Sully Afloat


By Dahlia Zail

On September 9, 2016, Sully, directed by Clint Eastwood, was released. This movie puts a human face on a national news story from 2009. On January 15 of 2009, minutes after taking off from La Guardia Airport in New York City, a U.S. plane was hit with a “bird strike” which blew out both engines, forcing an emergency landing by Captain Chelsey Sullivan, aka Sully, on the Hudson River. There were 155 people aboard, and all of them survived. The event was named the Miracle on the Hudson.

All of this information you can find on the news, but the movie gives the personal experience.  Just from the opening scene, you get a sense of the emotional trauma this captain has gone through. It begins with the Sully, played by Tom Hanks, flying at a very low altitude through the bustling streets of New York City. Having little knowledge pertaining to the plot of the movie before arriving at the theatre, I figured this was the beginning of the reenactment of the Hudson River Landing, and that the plane would soon be landing in the water. What actually happened was a fiery crash into a new york high rise and a completely destroyed plane. A split second after the plane crashes, Sully jolts awake, and we see him in his hotel room, ashen with fear from his nightmare.

Unfortunately, this action packed shot didn’t set the scene for an action packed movie. I was fooled into thinking this would be an exciting, action packed, make-your-heart-race type of movie from start to end. I was disappointed. The movie was not told in chronological order, more from end to middle to beginning back to middle and then beginning again and then end and back and forth so much that I could barely understand what was happening when.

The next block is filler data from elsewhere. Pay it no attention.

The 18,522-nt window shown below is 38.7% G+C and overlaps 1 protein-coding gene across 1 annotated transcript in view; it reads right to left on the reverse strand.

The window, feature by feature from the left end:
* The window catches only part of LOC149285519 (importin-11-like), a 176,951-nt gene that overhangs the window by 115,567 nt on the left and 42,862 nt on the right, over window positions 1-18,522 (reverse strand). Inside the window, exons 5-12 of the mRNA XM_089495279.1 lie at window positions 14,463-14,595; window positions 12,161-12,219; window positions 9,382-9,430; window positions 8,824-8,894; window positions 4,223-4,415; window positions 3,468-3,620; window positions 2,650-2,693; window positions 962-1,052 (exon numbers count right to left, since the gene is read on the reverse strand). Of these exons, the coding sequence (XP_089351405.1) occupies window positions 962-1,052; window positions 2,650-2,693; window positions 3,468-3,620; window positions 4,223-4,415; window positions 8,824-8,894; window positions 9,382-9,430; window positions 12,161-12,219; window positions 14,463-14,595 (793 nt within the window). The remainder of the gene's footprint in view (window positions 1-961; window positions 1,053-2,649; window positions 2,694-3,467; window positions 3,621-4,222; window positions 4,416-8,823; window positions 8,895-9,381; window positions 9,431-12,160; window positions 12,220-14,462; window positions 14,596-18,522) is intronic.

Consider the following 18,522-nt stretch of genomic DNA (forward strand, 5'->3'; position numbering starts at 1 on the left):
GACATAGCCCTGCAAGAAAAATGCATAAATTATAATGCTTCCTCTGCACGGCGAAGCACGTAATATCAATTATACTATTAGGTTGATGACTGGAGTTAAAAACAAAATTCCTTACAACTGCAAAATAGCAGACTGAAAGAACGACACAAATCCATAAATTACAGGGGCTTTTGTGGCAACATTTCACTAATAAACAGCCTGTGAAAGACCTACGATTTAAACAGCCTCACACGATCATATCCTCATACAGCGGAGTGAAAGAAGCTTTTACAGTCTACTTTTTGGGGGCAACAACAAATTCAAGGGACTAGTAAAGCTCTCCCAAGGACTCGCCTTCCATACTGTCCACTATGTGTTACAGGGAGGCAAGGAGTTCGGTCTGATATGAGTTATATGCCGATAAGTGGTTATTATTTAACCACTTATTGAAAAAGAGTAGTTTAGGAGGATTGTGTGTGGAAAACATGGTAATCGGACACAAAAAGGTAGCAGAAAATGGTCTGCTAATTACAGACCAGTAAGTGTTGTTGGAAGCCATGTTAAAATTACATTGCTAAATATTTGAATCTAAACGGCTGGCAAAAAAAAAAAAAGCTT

The first part of the movie takes place post crash, and our protagonist, the  National Transportation Safety Board, comes into play.  They claim Sully did the wrong thing, and by performing the water landing, risked the lives of the passengers on boards. They also claim that he had enough time to get back to La Guardia, which wouldn’t have caused any plane damage. These “bad guys” would have more of an effect if this story had been told chronologically. The only time their effect is really felt is at the end of the movie, because, the movie switches around so much, and there is never any build up to a big climactic event.

Despite this, there were still many good elements to Sully. It portrayed the emotional experience of the story. You see passengers crying and texting loved ones when the captain’s orders come on to “brace for impact.” These are not things talked about in the news story. Along with the perspective, the acting was incredible, especially by star Tom Hanks.

So all I can say is, don’t walk into the theater expecting to see an action packed movie- the only action lasted about 15 minutes in the middle. If you’re interested in the story and want more detail and an emotional take, this is the movie for you.